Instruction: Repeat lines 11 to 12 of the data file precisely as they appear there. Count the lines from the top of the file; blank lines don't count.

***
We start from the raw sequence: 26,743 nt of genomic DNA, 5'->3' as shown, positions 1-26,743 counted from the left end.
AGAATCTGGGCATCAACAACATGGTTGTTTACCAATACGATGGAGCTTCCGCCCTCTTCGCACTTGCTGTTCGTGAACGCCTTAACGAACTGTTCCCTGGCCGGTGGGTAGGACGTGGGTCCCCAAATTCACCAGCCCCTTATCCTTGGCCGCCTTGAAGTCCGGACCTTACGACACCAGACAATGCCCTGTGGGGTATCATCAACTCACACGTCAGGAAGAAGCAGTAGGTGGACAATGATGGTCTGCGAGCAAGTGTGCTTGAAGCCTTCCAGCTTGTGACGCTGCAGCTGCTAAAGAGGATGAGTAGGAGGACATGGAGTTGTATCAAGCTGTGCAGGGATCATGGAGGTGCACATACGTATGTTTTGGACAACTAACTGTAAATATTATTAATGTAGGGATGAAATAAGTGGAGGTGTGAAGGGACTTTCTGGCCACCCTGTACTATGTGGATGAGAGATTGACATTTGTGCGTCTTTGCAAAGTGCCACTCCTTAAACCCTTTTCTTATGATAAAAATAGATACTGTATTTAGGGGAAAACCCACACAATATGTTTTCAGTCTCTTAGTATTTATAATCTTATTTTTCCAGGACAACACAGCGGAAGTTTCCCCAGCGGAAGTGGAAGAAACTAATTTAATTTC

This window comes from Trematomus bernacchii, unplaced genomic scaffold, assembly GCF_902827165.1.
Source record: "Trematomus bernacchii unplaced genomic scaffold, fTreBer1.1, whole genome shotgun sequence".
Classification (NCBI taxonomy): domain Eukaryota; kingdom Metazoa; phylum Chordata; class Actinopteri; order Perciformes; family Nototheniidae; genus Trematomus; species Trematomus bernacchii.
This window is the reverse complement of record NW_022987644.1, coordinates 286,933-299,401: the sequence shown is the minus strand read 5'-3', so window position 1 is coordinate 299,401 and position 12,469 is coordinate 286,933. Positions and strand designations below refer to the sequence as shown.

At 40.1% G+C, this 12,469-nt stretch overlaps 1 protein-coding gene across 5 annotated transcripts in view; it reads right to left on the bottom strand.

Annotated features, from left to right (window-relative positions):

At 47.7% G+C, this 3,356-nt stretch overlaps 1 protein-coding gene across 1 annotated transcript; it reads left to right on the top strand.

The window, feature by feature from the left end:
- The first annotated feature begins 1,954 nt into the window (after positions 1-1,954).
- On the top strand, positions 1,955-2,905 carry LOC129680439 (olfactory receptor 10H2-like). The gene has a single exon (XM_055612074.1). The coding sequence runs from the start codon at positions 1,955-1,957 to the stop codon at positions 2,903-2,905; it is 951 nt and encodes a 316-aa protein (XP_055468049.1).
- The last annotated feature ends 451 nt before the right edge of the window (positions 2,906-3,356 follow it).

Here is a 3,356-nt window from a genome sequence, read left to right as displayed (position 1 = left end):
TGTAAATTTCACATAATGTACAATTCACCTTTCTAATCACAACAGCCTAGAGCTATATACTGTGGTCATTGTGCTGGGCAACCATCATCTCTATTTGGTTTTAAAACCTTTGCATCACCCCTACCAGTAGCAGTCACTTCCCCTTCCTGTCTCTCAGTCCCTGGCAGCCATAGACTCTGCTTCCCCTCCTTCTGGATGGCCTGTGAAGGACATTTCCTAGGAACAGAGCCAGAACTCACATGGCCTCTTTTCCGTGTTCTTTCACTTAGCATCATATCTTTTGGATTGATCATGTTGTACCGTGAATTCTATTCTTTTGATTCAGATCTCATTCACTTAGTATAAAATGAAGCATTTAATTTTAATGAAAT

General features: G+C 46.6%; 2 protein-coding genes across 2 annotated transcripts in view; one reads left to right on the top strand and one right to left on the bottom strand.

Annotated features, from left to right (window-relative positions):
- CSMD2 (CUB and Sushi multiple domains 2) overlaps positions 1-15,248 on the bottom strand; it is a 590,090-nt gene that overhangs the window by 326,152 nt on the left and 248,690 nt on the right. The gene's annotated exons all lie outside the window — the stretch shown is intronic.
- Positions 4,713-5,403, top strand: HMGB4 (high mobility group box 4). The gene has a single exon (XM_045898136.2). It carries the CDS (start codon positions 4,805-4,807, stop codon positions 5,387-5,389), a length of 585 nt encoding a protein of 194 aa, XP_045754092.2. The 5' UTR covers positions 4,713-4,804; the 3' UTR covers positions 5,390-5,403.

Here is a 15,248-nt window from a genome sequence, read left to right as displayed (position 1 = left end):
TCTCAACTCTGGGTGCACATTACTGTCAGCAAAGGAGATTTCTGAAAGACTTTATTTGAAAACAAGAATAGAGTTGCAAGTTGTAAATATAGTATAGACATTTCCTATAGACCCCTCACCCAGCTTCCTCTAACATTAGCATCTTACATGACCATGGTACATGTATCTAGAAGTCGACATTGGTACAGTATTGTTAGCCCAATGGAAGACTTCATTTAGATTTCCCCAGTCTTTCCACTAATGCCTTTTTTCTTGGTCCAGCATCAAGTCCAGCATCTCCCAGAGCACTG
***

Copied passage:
- The first annotated feature begins 1,954 nt into the window (after positions 1-1,954).
- On the top strand, positions 1,955-2,905 carry LOC129680439 (olfactory receptor 10H2-like). The gene has a single exon (XM_055612074.1). The coding sequence runs from the start codon at positions 1,955-1,957 to the stop codon at positions 2,903-2,905; it is 951 nt and encodes a 316-aa protein (XP_055468049.1).